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Find the Innocent

Find the Innocent - Roy Vickers English mystery writer William Edward Vickers (1889-1965) was best known under his pen name Roy Vickers, although he also wrote under the names David Durham, Sefton Kyle, and John Spencer. He found his literary stride when he published his short story, "The Rubber Trumpet," the first of over three dozen stories originally published in Pearson's Magazine and featuring the fictitious Department of Dead Ends division of Scotland Yard (a precursor to TV's "Cold Case," if you will). Many of these are inverted mysteries, with the crime and perpetrators being known and the crime solved as much by luck and perseverance than brilliant detection.

The central sleuth in Vickers' Department of Dead Ends stories started as being Superintendent Tarrant and in the later stories switched to Inspector Rason. However, Vickers also wrote eight novels in a more traditional procedural style featuring Detective-Inspector Peter Curwen. Find the Innocent was the final Curwen installment, published in 1959. He's described by one character as being "large, rotund and homely, looking like a successful local auctioneer who contemplates retirement."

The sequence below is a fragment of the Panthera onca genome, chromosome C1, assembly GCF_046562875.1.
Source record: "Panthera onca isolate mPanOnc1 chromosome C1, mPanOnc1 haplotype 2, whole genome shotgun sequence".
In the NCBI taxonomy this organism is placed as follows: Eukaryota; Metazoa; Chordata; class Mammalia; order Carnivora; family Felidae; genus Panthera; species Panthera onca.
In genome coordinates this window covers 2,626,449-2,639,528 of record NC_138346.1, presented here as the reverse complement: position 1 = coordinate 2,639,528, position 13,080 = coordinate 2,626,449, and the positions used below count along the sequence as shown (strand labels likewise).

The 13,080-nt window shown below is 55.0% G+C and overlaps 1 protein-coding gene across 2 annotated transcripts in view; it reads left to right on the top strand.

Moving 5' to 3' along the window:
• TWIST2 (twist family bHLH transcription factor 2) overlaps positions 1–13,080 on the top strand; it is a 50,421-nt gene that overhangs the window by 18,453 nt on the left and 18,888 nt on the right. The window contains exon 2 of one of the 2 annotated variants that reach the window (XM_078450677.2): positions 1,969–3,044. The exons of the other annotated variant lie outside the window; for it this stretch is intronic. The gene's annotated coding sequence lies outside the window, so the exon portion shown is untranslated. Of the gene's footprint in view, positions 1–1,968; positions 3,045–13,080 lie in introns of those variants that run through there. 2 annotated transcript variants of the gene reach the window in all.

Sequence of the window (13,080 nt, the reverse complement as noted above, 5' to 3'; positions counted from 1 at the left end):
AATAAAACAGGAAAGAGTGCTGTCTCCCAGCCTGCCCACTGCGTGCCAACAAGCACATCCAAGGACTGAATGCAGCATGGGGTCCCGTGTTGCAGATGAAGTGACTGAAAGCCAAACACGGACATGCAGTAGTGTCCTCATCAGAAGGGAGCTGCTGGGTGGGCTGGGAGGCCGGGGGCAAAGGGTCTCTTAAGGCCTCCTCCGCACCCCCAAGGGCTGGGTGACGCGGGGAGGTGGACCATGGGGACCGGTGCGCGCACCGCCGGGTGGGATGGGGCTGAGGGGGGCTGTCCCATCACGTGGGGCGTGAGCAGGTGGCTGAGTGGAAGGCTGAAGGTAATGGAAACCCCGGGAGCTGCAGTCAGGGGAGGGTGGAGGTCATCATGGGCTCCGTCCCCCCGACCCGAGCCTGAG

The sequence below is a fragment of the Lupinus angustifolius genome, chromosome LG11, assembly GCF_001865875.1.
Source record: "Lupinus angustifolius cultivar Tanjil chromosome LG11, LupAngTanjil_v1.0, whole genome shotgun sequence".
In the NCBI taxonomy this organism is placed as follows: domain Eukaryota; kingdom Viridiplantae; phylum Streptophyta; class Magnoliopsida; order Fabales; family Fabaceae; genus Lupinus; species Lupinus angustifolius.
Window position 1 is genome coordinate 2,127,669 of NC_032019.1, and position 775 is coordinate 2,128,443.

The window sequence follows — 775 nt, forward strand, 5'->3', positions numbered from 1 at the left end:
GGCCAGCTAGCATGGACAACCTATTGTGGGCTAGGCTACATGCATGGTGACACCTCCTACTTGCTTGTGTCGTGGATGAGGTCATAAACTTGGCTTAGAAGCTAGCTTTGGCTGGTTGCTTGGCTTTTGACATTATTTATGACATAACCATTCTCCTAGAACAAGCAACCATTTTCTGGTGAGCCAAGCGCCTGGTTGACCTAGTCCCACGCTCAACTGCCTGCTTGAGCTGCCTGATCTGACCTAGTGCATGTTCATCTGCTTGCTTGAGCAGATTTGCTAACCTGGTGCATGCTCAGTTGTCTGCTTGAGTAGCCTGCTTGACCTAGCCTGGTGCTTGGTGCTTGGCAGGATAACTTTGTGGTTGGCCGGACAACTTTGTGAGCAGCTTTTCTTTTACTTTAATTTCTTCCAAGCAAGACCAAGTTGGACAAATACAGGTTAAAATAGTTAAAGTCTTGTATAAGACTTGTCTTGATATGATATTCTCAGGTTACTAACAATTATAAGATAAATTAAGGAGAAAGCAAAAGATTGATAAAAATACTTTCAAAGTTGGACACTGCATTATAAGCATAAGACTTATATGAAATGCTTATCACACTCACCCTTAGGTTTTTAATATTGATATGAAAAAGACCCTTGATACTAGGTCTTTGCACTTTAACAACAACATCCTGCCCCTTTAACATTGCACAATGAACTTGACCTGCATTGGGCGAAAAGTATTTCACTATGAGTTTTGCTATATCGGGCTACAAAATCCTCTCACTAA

Three scientists, Eddis, Stranack and Canvey, are all suspects in the murder of their employer, Mr. "WillyBee" Brengast, who had refused to grant them royalties on their inventions. The trio work and live together at WillyBee Products Ltd., yet they detest one another. Each man gives the same story to the police—each claims the same alibi, that he was the one to stay behind alone with the victim while the other two men went into town together. It's obvious to Inspector Curwen that one man must be guilty and the other two abetting, but which is which? Complicating matters are the victim's beautiful young widow whose one-night stand with one of the scientists plays a key role, and the victim's brainy niece who "helps" Inspector Curwen while falling for another of the suspects.

I've not read much of Vickers' output, but I came across one criticism that his novels paled in comparison to his stories, and I think I can understand why that might be the case. The premise of Find the Innocent is promising—three suspects who give the same story with little or no evidence to prove or disprove which one is guilty—but I think the novel (novella, actually, as it's on the short side) would have worked even better as a shorter story.